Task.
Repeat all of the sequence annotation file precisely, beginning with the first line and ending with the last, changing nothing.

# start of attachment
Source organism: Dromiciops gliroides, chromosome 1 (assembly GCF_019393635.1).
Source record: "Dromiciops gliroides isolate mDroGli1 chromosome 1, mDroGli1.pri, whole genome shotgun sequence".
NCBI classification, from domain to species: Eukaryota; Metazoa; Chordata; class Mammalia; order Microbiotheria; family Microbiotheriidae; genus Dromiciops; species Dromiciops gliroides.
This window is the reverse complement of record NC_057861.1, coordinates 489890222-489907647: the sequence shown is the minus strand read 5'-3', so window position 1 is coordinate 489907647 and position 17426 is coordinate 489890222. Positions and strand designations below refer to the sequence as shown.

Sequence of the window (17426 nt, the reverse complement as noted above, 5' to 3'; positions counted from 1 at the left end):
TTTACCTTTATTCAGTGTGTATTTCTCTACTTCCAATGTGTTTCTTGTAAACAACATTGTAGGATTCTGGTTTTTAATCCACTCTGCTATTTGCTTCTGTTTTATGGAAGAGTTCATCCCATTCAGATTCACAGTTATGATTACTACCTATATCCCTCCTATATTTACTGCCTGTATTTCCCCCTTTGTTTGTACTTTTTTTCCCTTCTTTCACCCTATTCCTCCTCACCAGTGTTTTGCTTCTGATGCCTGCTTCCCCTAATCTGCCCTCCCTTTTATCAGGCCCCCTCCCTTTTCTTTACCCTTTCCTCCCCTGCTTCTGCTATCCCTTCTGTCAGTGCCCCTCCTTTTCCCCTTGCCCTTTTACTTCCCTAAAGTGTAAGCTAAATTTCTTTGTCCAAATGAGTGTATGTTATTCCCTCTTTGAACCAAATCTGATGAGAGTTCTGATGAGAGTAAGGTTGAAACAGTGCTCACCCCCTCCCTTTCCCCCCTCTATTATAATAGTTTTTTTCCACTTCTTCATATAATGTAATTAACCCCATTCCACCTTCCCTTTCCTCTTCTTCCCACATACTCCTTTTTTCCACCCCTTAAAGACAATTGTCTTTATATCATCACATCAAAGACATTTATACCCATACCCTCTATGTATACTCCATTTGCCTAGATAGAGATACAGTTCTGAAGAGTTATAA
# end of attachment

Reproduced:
Source organism: Dromiciops gliroides, chromosome 1 (assembly GCF_019393635.1).
Source record: "Dromiciops gliroides isolate mDroGli1 chromosome 1, mDroGli1.pri, whole genome shotgun sequence".
NCBI classification, from domain to species: Eukaryota; Metazoa; Chordata; class Mammalia; order Microbiotheria; family Microbiotheriidae; genus Dromiciops; species Dromiciops gliroides.
This window is the reverse complement of record NC_057861.1, coordinates 489890222-489907647: the sequence shown is the minus strand read 5'-3', so window position 1 is coordinate 489907647 and position 17426 is coordinate 489890222. Positions and strand designations below refer to the sequence as shown.

Sequence of the window (17426 nt, the reverse complement as noted above, 5' to 3'; positions counted from 1 at the left end):
TTTACCTTTATTCAGTGTGTATTTCTCTACTTCCAATGTGTTTCTTGTAAACAACATTGTAGGATTCTGGTTTTTAATCCACTCTGCTATTTGCTTCTGTTTTATGGAAGAGTTCATCCCATTCAGATTCACAGTTATGATTACTACCTATATCCCTCCTATATTTACTGCCTGTATTTCCCCCTTTGTTTGTACTTTTTTTCCCTTCTTTCACCCTATTCCTCCTCACCAGTGTTTTGCTTCTGATGCCTGCTTCCCCTAATCTGCCCTCCCTTTTATCAGGCCCCCTCCCTTTTCTTTACCCTTTCCTCCCCTGCTTCTGCTATCCCTTCTGTCAGTGCCCCTCCTTTTCCCCTTGCCCTTTTACTTCCCTAAAGTGTAAGCTAAATTTCTTTGTCCAAATGAGTGTATGTTATTCCCTCTTTGAACCAAATCTGATGAGAGTTCTGATGAGAGTAAGGTTGAAACAGTGCTCACCCCCTCCCTTTCCCCCCTCTATTATAATAGTTTTTTTCCACTTCTTCATATAATGTAATTAACCCCATTCCACCTTCCCTTTCCTCTTCTTCCCACATACTCCTTTTTTCCACCCCTTAAAGACAATTGTCTTTATATCATCACATCAAAGACATTTATACCCATACCCTCTATGTATACTCCATTTGCCTAGATAGAGATACAGTTCTGAAGAGTTATAA